The issue of Down Syndrome (DS) and abortion is obviously going to loom large in the referendum debate with justifiable concerns raised that in a growing number of countries a large majority of babies are aborted once DS is diagnosed in the womb. The concern is that more Irish women will opt to do this if we repeal the 8th amendment. Let’s dig a little deeper into the international situation.
Fintan O’Toole in his Irish Times column this week essentially argues that this concern is overblown.
He says it leaves out the 30-40pc of pregnant women in Britain “who choose not to be screened”. He claims the increase in screening has not wiped out the births of children with DS , and he says the number of Irish women taking this option is “strikingly small”.
In his article he refers to figures from the England and Wales (he says ‘the UK’, but he appears to mean only England and Wales) and the Netherlands. Let’s consider England and Wales first.
The National Down Syndrome Cytogenetic Register for England and Wales tells us that while the percentage of DS children who are aborted following a prenatal diagnosis has remained stable at about 90pc (a huge figure), their absolute number has significantly increased because the percentage who are being screened has also increased greatly. Fintan O’Toole does not point this out.
In 1989, 70 percent of children with Down Syndrome were born. By 2013, this had dropped to 37pc. What happened to cause such a drastic drop in the percentage born alive? The answer is more screening and more abortion. The percentage who opted to abort a child with DS may have been more or less static since 1989 (a year O’Toole refers to in his article), but the number being screened greatly increased from 30pc then to 65pc in 2013 and the number of abortions went from 302 to 1108!
A similar trend can be observed in Denmark, a country with the highest rate of screenings in Europe. In 1989 the number of children with DS born alive came to 62% of the total, which includes postnatal diagnoses. By 2000 this had dropped to 42%, and by 2013 it had fallen to just 14.5%, meaning more than 85pc were aborted (95pc of those diagnosed in the womb) or miscarried. (Here are the official tables from the Dansk Cytogenetisk Centralregister.)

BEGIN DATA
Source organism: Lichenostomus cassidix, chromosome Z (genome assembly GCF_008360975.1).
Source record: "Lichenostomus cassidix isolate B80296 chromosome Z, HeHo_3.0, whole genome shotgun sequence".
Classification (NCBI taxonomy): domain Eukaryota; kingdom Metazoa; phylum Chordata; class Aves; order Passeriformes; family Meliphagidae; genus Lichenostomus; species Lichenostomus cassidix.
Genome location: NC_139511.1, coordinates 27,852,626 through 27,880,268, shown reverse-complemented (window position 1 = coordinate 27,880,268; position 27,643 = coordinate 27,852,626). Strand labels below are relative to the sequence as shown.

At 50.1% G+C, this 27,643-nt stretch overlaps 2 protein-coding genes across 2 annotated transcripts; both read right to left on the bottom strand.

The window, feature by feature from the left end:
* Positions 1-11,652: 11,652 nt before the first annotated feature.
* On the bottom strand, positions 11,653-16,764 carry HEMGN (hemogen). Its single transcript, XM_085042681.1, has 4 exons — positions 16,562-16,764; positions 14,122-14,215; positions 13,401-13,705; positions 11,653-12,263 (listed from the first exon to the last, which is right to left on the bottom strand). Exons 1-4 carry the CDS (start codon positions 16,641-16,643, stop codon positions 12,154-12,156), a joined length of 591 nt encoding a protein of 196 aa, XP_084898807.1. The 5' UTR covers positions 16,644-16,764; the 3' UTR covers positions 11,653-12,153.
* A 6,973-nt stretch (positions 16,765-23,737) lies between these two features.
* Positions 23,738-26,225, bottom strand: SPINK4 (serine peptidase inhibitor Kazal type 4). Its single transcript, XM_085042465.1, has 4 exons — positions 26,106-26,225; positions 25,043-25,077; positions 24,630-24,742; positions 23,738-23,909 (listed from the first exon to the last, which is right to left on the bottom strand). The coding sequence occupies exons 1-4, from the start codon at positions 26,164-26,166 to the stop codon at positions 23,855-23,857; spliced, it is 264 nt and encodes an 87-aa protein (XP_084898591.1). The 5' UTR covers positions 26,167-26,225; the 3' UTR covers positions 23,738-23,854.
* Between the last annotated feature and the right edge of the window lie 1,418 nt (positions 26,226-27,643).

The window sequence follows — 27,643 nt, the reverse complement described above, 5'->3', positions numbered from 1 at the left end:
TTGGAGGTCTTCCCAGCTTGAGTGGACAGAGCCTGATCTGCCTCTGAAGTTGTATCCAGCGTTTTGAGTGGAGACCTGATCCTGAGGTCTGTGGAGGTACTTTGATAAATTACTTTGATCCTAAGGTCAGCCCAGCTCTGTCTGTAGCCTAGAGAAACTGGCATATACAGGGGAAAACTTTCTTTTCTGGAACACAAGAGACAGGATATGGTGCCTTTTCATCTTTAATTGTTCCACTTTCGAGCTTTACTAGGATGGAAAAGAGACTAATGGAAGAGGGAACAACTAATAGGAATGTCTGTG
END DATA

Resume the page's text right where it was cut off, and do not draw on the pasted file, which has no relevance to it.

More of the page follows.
O’Toole notes that in England they decreased from 92% to 90%, without mentioning the absolute numbers, as this is somehow significant, and as a proof that the increase of screenings hasn’t wiped out Down Syndrome children. So 90% is not a wipe out. Do we need to wait until it is 100%, as in Denmark in 2015?
O’Toole also refers to the Netherlands because their case was presented at the Joint Oireachtas Committee on the 8th Amendment.
He points out that the screening rate there is 35%, much lower than the European average. There are historical reasons for this, well explained in this article, but the non-invasive prenatal testing was extended to every woman only in April 2017, after a long public debate, and it is too early to assess its impact.
The Dutch expert told the Committee that the number of children born with Down Syndrome is stable. But, in spite of a lower screening rate compared to other European countries, the percentage of DS children aborted following a diagnosis is still close to 90pc.
Why do some women choose not to have a prenatal test? O’Toole speculates it is because these women “have already decided even if they test were positive they would continue with their pregnancy anyway”.
This may be the case sometimes, but there are other reasons, such as the concern that some prenatal tests will cause a miscarriage. New forms of non-invasive prenatal testing overcome this fear, but we still have to see how the number opting for a prenatal test increases.
Finally, Fintan O’Toole claims that the number of Irish women having abortions in England under Ground E (disability) is small. This is true compared with the very high rate in other countries, but why would we think this will not increase with more prenatal testing and with abortion freely available in Ireland?